The rise in social assistance payments made to the needy in the last financial year, amounting to a record sum of $116 million, might either reassure or unsettle social observers, depending on their broad outlook. Does this represent support that no society can conscionably ignore or is it the thin end of a wedge that will prise open a Pandora's box of welfarism? The conservative approach to welfare of past years has been justified by the need to uphold "time-tested values of hard work, self-reliance, family responsibility and community support for those in need", as the Government reiterated when The Economist magazine referred to it as a "stingy nanny" in 2010. The rationale has not changed but the application of policy has since evolved, as reflected in Social and Family Development Minister Tan Chuan-Jin's comment that "the increase (in ComCare financial assistance) is not too surprising because we have increased our efforts in the last few years to bring help closer to those in need".
Indeed, the National Council of Social Service's list of ComCare and other assistance schemes for those in social and financial need now runs into 80 pages. Continuing growth in the funding of such programmes raises fundamental issues of financial sustainability, generational equity and social culture. The appeal of a benevolent welfare state is wearing off even in Scandinavian countries long associated with liberal programmes. Most worrying is a change of attitudes towards work and entitlements, reflected in extreme forms when the young and others who are able insist on living off a welfare system - supported by high taxes - despite having made little contribution to it. This can create social divisions; and cutting back schemes can prove tough when votes count in a democracy. Hence the need to "encourage a compact between personal and collective responsibility, where each reinforces the other" as social policies are stepped up, as Deputy Prime Minister Tharman Shanmugaratnam noted.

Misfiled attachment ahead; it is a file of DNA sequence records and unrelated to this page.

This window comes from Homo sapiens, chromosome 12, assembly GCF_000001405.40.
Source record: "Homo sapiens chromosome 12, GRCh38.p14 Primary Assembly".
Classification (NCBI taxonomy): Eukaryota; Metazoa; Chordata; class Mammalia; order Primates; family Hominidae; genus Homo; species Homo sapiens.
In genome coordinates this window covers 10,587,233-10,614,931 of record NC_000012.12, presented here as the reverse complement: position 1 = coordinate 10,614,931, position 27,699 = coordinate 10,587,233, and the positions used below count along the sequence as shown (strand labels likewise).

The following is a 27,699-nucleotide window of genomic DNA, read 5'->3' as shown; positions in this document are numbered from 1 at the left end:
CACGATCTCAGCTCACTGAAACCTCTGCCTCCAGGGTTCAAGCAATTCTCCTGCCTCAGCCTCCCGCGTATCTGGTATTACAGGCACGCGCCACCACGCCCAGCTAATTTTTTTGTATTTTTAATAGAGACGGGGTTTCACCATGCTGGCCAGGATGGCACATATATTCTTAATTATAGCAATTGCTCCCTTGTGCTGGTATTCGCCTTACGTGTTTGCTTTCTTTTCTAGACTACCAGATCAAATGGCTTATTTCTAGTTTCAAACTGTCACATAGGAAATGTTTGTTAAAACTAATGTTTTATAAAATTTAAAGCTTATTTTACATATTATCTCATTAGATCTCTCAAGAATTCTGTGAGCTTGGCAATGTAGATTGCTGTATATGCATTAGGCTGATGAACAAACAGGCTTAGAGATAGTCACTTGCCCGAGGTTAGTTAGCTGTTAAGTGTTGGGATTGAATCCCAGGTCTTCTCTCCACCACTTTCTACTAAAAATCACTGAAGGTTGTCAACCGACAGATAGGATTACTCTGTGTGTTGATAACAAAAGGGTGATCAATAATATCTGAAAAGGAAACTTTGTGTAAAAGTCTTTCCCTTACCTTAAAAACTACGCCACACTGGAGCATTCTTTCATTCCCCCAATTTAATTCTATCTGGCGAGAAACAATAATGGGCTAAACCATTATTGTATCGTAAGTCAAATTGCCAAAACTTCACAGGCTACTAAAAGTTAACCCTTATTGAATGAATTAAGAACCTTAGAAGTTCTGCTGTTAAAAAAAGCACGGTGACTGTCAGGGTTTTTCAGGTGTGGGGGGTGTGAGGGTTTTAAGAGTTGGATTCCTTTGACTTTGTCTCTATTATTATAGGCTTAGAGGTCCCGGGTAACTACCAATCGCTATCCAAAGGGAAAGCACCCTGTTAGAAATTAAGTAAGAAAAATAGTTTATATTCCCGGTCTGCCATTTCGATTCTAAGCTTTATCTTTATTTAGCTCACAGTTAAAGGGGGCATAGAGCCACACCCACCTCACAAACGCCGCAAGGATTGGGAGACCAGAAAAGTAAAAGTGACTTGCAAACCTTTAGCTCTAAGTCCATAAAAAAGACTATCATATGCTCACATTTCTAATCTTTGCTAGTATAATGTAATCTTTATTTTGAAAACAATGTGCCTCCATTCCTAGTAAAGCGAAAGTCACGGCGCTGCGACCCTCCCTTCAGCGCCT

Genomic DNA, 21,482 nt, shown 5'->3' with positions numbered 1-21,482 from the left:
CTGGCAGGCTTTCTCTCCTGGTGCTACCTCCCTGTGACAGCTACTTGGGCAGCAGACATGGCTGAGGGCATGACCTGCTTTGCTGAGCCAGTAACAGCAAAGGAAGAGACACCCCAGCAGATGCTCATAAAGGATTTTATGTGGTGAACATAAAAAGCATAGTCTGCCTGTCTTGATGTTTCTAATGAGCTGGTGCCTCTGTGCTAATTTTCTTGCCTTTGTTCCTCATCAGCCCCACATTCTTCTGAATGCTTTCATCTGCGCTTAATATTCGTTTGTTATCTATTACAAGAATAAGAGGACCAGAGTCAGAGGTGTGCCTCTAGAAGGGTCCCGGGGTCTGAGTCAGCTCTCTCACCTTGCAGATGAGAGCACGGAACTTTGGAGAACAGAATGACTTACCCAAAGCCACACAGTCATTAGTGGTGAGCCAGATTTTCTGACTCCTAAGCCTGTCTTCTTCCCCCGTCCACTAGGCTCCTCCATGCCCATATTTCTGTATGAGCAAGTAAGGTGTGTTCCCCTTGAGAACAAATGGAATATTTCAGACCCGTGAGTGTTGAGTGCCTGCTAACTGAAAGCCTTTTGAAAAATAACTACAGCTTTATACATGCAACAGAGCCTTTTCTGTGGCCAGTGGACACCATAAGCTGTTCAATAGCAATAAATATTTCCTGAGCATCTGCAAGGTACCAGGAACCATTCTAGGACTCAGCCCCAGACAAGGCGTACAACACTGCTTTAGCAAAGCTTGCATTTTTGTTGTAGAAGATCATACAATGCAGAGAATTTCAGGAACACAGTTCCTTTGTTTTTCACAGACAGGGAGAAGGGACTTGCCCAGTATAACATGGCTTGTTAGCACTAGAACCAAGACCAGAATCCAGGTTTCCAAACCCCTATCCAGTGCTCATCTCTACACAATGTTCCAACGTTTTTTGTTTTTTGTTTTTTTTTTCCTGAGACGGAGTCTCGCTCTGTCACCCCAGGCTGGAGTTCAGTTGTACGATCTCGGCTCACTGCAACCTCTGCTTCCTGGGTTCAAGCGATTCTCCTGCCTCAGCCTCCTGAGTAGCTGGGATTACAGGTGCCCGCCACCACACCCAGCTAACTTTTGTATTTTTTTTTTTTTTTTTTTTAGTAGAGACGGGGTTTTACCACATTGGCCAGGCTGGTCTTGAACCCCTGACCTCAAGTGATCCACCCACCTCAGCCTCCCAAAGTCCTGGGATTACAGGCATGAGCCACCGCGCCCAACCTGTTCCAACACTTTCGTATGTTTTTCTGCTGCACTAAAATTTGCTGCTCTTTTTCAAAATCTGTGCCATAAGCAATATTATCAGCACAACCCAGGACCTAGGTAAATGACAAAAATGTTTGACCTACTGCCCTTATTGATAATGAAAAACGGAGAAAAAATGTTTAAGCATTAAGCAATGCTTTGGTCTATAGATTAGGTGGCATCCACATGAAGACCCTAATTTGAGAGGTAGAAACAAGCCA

With self-reliance as a touchstone, social programmes ought to be tilted towards helping the needy help themselves, while long-term assistance is devoted mainly to the elderly and incapacitated. Though the latest data shows that 65 per cent of households on such assistance are formed by the elderly living alone, one should track changes over time that could prove undesirable. The reality is that uncontrolled social spending would place an onerous burden on current taxpayers who would have to support not just the poor and a growing pool of seniors, but also those seeking various sorts of benefits. This should be reason enough for pragmatism, and not dogma, to guide Singaporeans as they come to terms with the paradox of active state social support that is geared towards promoting personal responsibility, as well as community responsibility.